(2) the feed of your everyday fun moments.

It’s a bit disjointed so far (two discreet browse experiences, two discreet content creation buttons), although Insta has done a nice job of providing home screen top promotion to Stories. It’s clear that Insta saw the need to position itself as a more engaging social network; Stories mark a huge push to amp up the original content creation on Insta and to reinvent Insta as your all day social network not your sometime write but mostly read network.

One thing is for sure: People are flocking to it. It has only been a day since Insta stories rolled out and I’m already quite impressed with how aggressively the people I follow have started to embrace it. I follow 2813 people on Insta and more than 150 of them currently have live Stories running — on average about 3 to 4 each. That’s >5% user penetration in my network after 24 hours, with heavy repeat engagement, for a user-gen-content creation app. That’s unheard of. I’m also seeing brands embrace it wholeheartedly; an acknowledgement that advertising can shift from carefully packaged and produced adverts to more authentic quick posts. We’ll see if it keeps up in the days and weeks ahead; I think it will.


What does it all mean?

I’m less concerned with whether this means Insta wins vs. Snapchat. I think they are both going to do just fine. It’s not about staying in your lane for either of them, rather how to build a big f-in engaging highway, and they’ll both need to continuously repave and expand the roads as they go.

My focus is rather on what it means for macro trends.

As stated in the opening to this post, the big winner is of-the-moment photo and especially instant video sharing. Or, put another way, Insta and Snap are training an entire generation on being rapid visual content creators and consumers. (BTW, I think that FB’s push for “Live” is great for brands, influencers, and news, but it’s not mainstream. In-the-moment just-happened video/photo is mainstream. Most people don’t want to be live, they want to be very-recent and slightly-filtered.)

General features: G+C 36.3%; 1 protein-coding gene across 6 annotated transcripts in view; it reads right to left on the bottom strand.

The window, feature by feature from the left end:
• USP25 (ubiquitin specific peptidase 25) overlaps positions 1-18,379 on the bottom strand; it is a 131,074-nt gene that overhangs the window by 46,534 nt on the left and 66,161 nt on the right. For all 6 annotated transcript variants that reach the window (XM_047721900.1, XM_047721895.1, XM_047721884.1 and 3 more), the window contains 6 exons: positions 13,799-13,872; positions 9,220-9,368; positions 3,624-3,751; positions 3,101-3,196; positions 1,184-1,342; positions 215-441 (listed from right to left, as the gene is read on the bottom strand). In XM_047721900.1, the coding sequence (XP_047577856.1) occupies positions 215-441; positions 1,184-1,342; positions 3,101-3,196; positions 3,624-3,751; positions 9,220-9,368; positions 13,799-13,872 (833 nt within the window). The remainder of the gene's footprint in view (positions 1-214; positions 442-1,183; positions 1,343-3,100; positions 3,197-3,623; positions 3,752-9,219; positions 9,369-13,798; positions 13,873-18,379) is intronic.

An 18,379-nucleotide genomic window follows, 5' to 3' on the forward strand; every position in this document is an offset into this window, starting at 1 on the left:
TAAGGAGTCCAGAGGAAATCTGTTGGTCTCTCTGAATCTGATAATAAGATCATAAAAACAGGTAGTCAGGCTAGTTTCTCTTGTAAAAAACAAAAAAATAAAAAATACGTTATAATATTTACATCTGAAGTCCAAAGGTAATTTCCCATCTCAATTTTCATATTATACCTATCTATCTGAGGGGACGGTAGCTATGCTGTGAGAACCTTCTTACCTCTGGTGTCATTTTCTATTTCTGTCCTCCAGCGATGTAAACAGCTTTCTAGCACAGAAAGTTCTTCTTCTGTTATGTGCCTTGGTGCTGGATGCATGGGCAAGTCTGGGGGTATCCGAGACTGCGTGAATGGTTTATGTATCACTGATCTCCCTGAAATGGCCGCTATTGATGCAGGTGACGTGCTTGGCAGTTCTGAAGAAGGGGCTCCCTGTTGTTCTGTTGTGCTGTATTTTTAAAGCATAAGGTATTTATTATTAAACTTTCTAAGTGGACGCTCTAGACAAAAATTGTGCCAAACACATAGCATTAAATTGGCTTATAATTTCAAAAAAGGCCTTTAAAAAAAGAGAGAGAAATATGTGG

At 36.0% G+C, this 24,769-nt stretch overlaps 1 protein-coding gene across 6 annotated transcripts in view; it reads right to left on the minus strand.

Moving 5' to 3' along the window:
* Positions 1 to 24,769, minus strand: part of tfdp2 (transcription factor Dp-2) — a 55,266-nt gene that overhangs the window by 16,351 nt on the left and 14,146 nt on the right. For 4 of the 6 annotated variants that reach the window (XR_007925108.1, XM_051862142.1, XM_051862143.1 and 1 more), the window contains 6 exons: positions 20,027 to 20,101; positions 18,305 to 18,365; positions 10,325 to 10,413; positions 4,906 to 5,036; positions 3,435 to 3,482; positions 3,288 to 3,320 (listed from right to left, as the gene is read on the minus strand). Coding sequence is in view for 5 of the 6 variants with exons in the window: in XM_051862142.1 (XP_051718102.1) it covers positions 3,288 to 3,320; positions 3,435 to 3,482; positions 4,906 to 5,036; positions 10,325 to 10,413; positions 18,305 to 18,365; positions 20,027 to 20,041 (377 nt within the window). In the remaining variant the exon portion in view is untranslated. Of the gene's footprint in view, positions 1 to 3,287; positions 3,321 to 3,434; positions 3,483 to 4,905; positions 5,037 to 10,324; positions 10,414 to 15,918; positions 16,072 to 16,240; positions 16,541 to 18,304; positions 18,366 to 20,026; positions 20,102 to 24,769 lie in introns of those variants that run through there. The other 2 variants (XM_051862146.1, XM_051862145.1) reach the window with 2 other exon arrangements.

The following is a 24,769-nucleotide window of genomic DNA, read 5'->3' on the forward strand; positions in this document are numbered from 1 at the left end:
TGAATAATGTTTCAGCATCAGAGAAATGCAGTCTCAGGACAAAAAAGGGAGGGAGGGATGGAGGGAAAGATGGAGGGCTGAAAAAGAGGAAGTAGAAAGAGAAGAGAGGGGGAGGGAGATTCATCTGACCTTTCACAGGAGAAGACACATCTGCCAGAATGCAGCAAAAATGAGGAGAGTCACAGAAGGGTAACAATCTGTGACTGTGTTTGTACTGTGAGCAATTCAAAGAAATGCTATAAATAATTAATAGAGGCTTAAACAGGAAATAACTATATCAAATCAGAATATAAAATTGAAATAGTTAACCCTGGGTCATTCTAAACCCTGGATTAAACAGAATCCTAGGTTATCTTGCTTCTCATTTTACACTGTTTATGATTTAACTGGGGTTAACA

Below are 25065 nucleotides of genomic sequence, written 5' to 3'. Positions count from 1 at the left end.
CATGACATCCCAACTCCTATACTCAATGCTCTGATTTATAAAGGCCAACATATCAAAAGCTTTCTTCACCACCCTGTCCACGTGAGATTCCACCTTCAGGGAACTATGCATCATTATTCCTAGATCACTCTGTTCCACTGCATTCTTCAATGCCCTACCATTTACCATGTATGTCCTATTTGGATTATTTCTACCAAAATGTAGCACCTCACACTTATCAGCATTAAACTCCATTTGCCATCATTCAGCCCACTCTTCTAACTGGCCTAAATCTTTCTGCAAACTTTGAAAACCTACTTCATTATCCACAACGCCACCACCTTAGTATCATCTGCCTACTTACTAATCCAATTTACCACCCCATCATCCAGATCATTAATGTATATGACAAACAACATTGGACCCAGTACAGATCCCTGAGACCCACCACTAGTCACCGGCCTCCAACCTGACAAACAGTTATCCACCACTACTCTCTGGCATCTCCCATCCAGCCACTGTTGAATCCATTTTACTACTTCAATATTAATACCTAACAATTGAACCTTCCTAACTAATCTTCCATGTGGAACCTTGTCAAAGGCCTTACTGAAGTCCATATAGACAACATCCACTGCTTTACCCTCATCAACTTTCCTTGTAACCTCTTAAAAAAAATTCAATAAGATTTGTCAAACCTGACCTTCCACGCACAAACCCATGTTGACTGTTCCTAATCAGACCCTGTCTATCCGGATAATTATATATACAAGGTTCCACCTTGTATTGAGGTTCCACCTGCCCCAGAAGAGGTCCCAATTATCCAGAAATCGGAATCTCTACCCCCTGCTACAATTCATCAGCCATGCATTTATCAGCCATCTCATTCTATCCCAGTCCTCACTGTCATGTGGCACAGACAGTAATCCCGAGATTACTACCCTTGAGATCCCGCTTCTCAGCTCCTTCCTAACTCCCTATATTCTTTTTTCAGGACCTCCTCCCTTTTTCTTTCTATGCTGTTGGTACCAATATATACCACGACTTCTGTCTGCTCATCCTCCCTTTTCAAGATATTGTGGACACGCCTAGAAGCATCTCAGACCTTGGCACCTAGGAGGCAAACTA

The macro trend of massive embracing of user-generated in-the-moment photos/video will have huge implications on the future of messaging, communications, news, media, and advertising — and we’ll see a further blending of such features across social networks and messaging apps.

Just like status updates became a standard feature of the first social networks, and then link sharing, location sharing, photo sharing, and then pre-recorded video sharing, we should expect that every social network and messaging app will soon incorporate some form of in-the-moment video.

The exciting part, IMHO, will be seeing how there will be different flavors of this. Insta chose to basically copy the Snap model and apply it to Insta’s more robust asynchronous follower network. I’m even more excited to see other more varied implementations of some similar experiences & technologies, such as we are currently alpha testing at Pepo. And, above all, more people getting more comfortable and confident with creating frequent original content with the amazing super-computers in their palms is a great thing.

TBC